It sounds like a giant V-chip to protect adults from violence. Worthy idea. But beware of the jam squad.
A former UN human rights official, writing in Foreign Affairs magazine, has proposed a novel UN "jam squad" to fly out to world crisis zones and block radio or TV broadcasts that "incite people to violence."
The author of this fine-sounding proposal, Jamie Metzl, makes a strong case. He quotes, for example, a Rwanda radio station that aired lists of enemies ("those cockroaches"), which it urged listeners to hunt down and kill, with "spears, clubs, guns, swords, stones." Such incitement to murder contributed to the terrible holocaust in which some 500,000 Tutsis (and Hutus unwilling to attack the Tutsis) were brutally killed.
If ever a case sounded like crying fire in a crowded theater, this broadcast would qualify. Any civilized human being would want to take steps to prevent such carnage. Even First Amendment lawyers would probably agree that the crowded theater analogy would justify muzzling the terrorist radio station.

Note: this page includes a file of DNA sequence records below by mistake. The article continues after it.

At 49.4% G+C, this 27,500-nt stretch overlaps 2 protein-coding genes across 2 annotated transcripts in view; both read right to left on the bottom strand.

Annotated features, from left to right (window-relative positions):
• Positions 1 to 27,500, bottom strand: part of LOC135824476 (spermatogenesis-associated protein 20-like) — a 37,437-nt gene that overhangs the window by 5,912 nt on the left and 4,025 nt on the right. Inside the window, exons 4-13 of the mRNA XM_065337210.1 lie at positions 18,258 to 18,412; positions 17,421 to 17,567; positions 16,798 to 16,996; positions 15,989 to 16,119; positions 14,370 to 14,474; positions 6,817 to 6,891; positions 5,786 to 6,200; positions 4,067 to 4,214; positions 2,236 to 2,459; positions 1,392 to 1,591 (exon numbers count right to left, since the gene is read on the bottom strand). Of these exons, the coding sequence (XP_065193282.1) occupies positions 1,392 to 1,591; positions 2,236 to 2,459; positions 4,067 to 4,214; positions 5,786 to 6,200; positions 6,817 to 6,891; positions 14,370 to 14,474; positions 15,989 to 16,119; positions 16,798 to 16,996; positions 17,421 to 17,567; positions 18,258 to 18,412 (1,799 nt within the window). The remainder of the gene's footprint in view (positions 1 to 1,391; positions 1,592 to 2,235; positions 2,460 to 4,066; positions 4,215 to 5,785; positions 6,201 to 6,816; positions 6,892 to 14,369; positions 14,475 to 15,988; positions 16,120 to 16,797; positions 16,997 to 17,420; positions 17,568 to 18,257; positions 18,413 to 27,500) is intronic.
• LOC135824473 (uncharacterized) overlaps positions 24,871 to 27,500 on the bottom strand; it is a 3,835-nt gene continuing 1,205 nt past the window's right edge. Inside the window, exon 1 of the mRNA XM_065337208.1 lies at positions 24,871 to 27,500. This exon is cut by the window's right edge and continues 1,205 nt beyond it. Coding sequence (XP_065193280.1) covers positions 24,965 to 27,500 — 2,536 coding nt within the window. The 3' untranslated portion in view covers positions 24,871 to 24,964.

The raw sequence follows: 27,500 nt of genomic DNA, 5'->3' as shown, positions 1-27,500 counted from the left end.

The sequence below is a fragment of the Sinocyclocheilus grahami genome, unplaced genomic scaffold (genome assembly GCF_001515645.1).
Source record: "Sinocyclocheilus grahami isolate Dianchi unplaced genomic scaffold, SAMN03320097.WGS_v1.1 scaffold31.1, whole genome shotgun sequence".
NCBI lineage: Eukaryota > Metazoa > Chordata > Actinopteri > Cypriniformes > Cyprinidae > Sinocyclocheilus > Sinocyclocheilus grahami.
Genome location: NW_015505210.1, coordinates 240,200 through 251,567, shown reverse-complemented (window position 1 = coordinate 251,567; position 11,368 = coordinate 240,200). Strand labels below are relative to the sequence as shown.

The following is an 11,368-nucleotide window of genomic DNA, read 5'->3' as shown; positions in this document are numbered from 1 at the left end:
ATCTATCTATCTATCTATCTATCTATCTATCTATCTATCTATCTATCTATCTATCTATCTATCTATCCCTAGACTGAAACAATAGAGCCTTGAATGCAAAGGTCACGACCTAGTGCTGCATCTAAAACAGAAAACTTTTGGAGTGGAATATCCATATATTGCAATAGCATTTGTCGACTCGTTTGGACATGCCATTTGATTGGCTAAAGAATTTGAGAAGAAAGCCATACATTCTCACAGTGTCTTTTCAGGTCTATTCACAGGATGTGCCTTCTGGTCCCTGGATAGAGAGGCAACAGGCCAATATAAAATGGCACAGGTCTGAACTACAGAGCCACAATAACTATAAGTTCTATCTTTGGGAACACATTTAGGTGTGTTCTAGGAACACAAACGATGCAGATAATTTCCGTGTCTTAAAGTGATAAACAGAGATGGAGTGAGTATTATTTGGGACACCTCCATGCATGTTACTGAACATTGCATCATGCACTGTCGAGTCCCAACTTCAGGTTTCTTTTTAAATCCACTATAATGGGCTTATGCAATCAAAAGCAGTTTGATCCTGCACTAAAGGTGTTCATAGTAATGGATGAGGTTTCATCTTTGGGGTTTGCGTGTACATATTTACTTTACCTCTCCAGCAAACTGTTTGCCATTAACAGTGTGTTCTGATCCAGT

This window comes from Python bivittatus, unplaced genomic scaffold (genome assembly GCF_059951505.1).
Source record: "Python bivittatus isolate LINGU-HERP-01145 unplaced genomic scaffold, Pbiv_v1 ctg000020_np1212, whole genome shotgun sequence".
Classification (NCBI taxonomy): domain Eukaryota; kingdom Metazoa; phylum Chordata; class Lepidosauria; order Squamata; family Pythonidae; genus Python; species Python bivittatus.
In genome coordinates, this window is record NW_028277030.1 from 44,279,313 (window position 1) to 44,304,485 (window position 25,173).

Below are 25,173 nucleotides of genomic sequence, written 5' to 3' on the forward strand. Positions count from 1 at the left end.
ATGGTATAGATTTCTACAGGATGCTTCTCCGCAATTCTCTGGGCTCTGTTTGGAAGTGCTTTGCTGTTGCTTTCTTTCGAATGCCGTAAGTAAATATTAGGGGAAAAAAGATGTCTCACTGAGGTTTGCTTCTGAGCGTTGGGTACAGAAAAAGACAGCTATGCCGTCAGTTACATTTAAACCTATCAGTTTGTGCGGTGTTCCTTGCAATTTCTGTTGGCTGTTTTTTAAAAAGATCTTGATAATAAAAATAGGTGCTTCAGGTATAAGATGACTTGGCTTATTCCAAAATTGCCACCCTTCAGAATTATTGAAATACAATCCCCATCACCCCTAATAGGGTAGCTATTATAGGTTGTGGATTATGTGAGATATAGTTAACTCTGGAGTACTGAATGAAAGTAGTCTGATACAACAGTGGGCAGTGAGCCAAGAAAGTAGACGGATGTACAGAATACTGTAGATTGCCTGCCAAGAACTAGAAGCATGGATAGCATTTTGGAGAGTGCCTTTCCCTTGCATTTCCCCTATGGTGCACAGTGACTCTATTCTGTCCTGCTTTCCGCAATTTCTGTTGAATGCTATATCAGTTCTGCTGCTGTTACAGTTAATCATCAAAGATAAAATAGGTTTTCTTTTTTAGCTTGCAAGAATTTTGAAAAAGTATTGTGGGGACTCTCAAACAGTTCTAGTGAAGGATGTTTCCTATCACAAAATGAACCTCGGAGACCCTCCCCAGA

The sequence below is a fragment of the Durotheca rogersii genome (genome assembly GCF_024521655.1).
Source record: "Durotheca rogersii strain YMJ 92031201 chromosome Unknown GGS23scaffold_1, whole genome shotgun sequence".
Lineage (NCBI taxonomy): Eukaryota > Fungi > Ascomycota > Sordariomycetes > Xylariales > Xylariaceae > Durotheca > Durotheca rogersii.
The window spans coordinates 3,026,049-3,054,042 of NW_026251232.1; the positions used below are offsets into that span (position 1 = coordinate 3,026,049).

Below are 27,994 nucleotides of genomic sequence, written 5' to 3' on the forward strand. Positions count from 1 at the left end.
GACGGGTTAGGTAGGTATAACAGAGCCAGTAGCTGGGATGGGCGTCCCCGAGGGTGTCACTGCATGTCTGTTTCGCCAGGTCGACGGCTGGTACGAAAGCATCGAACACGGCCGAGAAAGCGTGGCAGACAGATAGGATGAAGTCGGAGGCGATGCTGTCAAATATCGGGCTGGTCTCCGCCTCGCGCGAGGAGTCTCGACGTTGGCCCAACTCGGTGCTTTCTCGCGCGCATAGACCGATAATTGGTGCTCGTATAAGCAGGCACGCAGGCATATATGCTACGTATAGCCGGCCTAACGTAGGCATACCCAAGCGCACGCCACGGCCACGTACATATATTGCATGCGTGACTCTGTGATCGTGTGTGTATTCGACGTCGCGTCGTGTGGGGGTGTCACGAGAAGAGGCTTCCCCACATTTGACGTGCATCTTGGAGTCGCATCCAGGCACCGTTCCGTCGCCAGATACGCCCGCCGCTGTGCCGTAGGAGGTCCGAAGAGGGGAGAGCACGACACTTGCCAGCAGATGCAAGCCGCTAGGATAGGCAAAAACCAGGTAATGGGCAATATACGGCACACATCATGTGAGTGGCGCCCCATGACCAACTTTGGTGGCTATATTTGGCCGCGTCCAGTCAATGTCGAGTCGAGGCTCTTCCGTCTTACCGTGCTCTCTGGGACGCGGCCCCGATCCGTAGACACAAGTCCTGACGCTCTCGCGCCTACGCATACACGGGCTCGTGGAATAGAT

But does that mean a UN "jam squad" should be created and sent to block broadcasts wherever incitement to violence might be expected?
No. There's too much risk that mission creep could occur. Well-intentioned officials might decide to jam suspect stations lest they say something dangerous. The result could be blocking stations hither and yon because a soldier makes a bellicose threat, or a strongman voices defiance toward UN observers.
It's one thing to withhold aid to, say, Laurent Kabila's new Congo regime when it plays delaying games with the UN. It would be quite another to start jamming stations in a sovereign nation.
So, scrap the idea? Not necessarily. Nothing precludes the world organization from supplying "truth squad" information to counter hate-inciting broadcasts. A response would be aired by Security Council-approved forces, or made available to reporters for shortwave broadcasters.
Where repeated venom like that in Rwanda occurs, the UN body should authorize a specific, limited jamming effort. That would deal with inciting genocide. But it wouldn't create a new fire brigade that could, eventually, make jamming a habit.